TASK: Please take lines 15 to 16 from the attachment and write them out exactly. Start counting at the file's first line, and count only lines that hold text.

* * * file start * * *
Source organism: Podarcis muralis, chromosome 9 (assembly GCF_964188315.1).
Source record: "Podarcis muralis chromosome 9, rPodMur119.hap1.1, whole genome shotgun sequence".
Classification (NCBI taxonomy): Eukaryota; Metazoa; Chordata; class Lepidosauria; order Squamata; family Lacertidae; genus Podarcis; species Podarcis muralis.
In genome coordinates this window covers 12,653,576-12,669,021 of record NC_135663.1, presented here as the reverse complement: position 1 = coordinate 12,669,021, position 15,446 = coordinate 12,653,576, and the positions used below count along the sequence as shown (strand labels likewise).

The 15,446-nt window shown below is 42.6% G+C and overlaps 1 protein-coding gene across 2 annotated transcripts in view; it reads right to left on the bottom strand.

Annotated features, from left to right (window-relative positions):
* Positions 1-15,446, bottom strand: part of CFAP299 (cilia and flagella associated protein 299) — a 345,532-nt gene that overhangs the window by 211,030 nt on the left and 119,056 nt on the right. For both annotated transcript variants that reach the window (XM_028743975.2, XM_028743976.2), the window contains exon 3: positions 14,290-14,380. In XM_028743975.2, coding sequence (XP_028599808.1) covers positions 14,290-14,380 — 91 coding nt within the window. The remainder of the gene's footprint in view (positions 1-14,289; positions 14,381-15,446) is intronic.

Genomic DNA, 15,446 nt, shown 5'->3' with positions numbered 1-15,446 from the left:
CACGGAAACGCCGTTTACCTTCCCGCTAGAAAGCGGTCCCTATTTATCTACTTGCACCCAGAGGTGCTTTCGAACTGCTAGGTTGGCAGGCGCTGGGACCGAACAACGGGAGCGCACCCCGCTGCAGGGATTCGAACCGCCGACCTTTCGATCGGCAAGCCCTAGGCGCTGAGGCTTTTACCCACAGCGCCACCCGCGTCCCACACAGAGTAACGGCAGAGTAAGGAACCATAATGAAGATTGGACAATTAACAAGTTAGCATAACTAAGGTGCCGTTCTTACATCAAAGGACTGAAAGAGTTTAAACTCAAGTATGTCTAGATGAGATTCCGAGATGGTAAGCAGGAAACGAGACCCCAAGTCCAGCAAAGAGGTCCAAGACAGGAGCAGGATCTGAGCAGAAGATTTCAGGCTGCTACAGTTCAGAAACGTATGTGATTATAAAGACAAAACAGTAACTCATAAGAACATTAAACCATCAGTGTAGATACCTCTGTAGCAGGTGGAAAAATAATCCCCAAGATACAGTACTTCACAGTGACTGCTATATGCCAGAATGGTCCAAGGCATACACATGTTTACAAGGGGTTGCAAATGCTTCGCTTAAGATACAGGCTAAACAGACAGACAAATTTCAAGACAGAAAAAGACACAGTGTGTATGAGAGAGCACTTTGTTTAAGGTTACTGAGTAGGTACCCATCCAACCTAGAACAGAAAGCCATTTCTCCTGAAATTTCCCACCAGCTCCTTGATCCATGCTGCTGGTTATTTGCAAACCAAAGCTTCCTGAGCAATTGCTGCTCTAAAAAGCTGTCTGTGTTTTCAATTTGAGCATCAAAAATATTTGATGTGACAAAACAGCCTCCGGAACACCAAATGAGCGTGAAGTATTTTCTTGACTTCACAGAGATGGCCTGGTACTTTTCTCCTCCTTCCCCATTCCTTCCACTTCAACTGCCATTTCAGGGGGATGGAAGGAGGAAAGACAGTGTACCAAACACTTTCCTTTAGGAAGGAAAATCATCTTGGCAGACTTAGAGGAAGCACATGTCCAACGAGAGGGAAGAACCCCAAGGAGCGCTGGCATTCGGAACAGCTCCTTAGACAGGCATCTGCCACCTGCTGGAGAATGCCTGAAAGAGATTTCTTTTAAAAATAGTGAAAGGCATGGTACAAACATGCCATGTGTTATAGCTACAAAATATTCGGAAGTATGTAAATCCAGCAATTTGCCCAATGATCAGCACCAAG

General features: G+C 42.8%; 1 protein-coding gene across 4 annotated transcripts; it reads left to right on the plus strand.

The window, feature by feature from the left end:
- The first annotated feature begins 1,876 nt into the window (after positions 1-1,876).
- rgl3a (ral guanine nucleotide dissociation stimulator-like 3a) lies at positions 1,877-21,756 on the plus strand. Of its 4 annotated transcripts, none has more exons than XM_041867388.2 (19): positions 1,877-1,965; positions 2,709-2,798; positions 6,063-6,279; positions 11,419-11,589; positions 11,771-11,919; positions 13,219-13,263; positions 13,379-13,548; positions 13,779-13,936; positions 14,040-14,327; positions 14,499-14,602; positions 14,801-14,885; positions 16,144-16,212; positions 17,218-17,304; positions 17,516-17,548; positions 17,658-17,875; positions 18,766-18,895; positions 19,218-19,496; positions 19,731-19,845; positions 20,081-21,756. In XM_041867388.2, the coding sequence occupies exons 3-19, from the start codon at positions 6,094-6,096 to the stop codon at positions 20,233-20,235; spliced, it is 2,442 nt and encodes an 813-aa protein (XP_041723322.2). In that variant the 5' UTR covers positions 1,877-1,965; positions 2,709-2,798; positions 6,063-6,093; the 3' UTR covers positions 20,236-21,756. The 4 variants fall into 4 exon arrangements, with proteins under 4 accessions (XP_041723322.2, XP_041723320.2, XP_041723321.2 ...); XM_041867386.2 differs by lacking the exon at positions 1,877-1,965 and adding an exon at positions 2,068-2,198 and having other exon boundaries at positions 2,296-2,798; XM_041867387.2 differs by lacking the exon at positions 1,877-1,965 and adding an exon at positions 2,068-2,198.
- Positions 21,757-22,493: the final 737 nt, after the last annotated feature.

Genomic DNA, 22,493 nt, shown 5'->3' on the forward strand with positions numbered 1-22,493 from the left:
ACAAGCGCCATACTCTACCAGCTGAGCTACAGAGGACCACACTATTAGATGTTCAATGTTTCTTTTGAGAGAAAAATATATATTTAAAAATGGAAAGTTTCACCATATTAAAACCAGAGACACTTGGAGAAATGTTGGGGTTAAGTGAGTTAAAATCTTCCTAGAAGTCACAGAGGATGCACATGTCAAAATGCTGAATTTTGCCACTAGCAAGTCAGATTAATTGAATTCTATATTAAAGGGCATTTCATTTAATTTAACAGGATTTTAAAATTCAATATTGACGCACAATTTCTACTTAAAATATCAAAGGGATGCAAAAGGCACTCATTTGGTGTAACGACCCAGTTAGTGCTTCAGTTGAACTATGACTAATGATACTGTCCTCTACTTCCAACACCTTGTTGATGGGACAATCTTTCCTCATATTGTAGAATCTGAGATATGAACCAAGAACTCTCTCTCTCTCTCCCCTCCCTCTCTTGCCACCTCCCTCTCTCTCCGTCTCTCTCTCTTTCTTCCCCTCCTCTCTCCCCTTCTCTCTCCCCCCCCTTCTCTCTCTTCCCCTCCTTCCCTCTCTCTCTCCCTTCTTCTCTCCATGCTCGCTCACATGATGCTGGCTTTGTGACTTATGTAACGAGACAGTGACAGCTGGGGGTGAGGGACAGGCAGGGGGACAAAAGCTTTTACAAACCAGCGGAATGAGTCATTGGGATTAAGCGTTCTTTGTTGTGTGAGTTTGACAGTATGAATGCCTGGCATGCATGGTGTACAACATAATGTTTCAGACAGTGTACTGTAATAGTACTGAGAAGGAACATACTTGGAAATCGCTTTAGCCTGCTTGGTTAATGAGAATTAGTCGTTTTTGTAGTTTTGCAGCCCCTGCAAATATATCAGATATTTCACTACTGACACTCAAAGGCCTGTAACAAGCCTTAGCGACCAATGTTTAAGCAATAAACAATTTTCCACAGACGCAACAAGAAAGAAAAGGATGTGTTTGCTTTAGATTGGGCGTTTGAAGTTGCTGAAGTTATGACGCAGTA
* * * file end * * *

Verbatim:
Genomic DNA, 22,493 nt, shown 5'->3' on the forward strand with positions numbered 1-22,493 from the left:
ACAAGCGCCATACTCTACCAGCTGAGCTACAGAGGACCACACTATTAGATGTTCAATGTTTCTTTTGAGAGAAAAATATATATTTAAAAATGGAAAGTTTCACCATATTAAAACCAGAGACACTTGGAGAAATGTTGGGGTTAAGTGAGTTAAAATCTTCCTAGAAGTCACAGAGGATGCACATGTCAAAATGCTGAATTTTGCCACTAGCAAGTCAGATTAATTGAATTCTATATTAAAGGGCATTTCATTTAATTTAACAGGATTTTAAAATTCAATATTGACGCACAATTTCTACTTAAAATATCAAAGGGATGCAAAAGGCACTCATTTGGTGTAACGACCCAGTTAGTGCTTCAGTTGAACTATGACTAATGATACTGTCCTCTACTTCCAACACCTTGTTGATGGGACAATCTTTCCTCATATTGTAGAATCTGAGATATGAACCAAGAACTCTCTCTCTCTCTCCCCTCCCTCTCTTGCCACCTCCCTCTCTCTCCGTCTCTCTCTCTTTCTTCCCCTCCTCTCTCCCCTTCTCTCTCCCCCCCCTTCTCTCTCTTCCCCTCCTTCCCTCTCTCTCTCCCTTCTTCTCTCCATGCTCGCTCACATGATGCTGGCTTTGTGACTTATGTAACGAGACAGTGACAGCTGGGGGTGAGGGACAGGCAGGGGGACAAAAGCTTTTACAAACCAGCGGAATGAGTCATTGGGATTAAGCGTTCTTTGTTGTGTGAGTTTGACAGTATGAATGCCTGGCATGCATGGTGTACAACATAATGTTTCAGACAGTGTACTGTAATAGTACTGAGAAGGAACATACTTGGAAATCGCTTTAGCCTGCTTGGTTAATGAGAATTAGTCGTTTTTGTAGTTTTGCAGCCCCTGCAAATATATCAGATATTTCACTACTGACACTCAAAGGCCTGTAACAAGCCTTAGCGACCAATGTTTAAGCAATAAACAATTTTCCACAGACGCAACAAGAAAGAAAAGGATGTGTTTGCTTTAGATTGGGCGTTTGAAGTTGCTGAAGTTATGACGCAGTA